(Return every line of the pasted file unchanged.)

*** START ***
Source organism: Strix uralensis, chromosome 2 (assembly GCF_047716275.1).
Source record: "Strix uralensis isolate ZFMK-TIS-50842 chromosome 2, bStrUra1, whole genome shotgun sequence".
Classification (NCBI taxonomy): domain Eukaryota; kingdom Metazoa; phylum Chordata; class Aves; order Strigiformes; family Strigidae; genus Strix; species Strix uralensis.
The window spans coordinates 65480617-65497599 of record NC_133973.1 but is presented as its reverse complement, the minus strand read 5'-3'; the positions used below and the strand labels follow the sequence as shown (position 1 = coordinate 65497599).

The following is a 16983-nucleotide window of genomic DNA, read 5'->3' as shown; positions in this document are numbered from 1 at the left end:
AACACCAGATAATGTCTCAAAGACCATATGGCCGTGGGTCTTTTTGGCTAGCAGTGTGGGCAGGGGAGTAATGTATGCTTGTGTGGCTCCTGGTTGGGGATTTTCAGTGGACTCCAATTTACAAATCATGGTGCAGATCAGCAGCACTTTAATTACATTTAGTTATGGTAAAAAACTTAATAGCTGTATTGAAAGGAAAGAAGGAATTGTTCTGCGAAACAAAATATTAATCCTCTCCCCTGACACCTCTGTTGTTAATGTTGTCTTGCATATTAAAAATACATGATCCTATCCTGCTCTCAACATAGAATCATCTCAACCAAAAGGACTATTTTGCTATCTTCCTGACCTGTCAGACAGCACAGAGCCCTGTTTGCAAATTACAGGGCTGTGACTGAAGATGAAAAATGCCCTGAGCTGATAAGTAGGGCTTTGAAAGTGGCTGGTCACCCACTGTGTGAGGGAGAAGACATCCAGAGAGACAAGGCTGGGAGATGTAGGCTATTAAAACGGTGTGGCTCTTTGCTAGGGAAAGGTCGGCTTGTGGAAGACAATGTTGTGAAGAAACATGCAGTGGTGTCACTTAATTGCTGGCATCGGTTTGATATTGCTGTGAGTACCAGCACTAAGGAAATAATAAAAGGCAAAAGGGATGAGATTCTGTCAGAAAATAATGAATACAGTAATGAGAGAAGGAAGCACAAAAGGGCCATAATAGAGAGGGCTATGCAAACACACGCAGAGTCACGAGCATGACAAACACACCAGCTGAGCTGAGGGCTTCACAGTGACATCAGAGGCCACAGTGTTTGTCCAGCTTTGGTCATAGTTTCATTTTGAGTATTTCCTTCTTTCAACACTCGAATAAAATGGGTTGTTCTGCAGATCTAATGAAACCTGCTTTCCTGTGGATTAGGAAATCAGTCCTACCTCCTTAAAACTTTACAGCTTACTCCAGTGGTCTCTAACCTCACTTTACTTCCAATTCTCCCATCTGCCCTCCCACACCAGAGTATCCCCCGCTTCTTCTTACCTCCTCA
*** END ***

Source organism: Strix uralensis, chromosome 2 (assembly GCF_047716275.1).
Source record: "Strix uralensis isolate ZFMK-TIS-50842 chromosome 2, bStrUra1, whole genome shotgun sequence".
Classification (NCBI taxonomy): domain Eukaryota; kingdom Metazoa; phylum Chordata; class Aves; order Strigiformes; family Strigidae; genus Strix; species Strix uralensis.
The window spans coordinates 65480617-65497599 of record NC_133973.1 but is presented as its reverse complement, the minus strand read 5'-3'; the positions used below and the strand labels follow the sequence as shown (position 1 = coordinate 65497599).

The following is a 16983-nucleotide window of genomic DNA, read 5'->3' as shown; positions in this document are numbered from 1 at the left end:
AACACCAGATAATGTCTCAAAGACCATATGGCCGTGGGTCTTTTTGGCTAGCAGTGTGGGCAGGGGAGTAATGTATGCTTGTGTGGCTCCTGGTTGGGGATTTTCAGTGGACTCCAATTTACAAATCATGGTGCAGATCAGCAGCACTTTAATTACATTTAGTTATGGTAAAAAACTTAATAGCTGTATTGAAAGGAAAGAAGGAATTGTTCTGCGAAACAAAATATTAATCCTCTCCCCTGACACCTCTGTTGTTAATGTTGTCTTGCATATTAAAAATACATGATCCTATCCTGCTCTCAACATAGAATCATCTCAACCAAAAGGACTATTTTGCTATCTTCCTGACCTGTCAGACAGCACAGAGCCCTGTTTGCAAATTACAGGGCTGTGACTGAAGATGAAAAATGCCCTGAGCTGATAAGTAGGGCTTTGAAAGTGGCTGGTCACCCACTGTGTGAGGGAGAAGACATCCAGAGAGACAAGGCTGGGAGATGTAGGCTATTAAAACGGTGTGGCTCTTTGCTAGGGAAAGGTCGGCTTGTGGAAGACAATGTTGTGAAGAAACATGCAGTGGTGTCACTTAATTGCTGGCATCGGTTTGATATTGCTGTGAGTACCAGCACTAAGGAAATAATAAAAGGCAAAAGGGATGAGATTCTGTCAGAAAATAATGAATACAGTAATGAGAGAAGGAAGCACAAAAGGGCCATAATAGAGAGGGCTATGCAAACACACGCAGAGTCACGAGCATGACAAACACACCAGCTGAGCTGAGGGCTTCACAGTGACATCAGAGGCCACAGTGTTTGTCCAGCTTTGGTCATAGTTTCATTTTGAGTATTTCCTTCTTTCAACACTCGAATAAAATGGGTTGTTCTGCAGATCTAATGAAACCTGCTTTCCTGTGGATTAGGAAATCAGTCCTACCTCCTTAAAACTTTACAGCTTACTCCAGTGGTCTCTAACCTCACTTTACTTCCAATTCTCCCATCTGCCCTCCCACACCAGAGTATCCCCCGCTTCTTCTTACCTCCTCA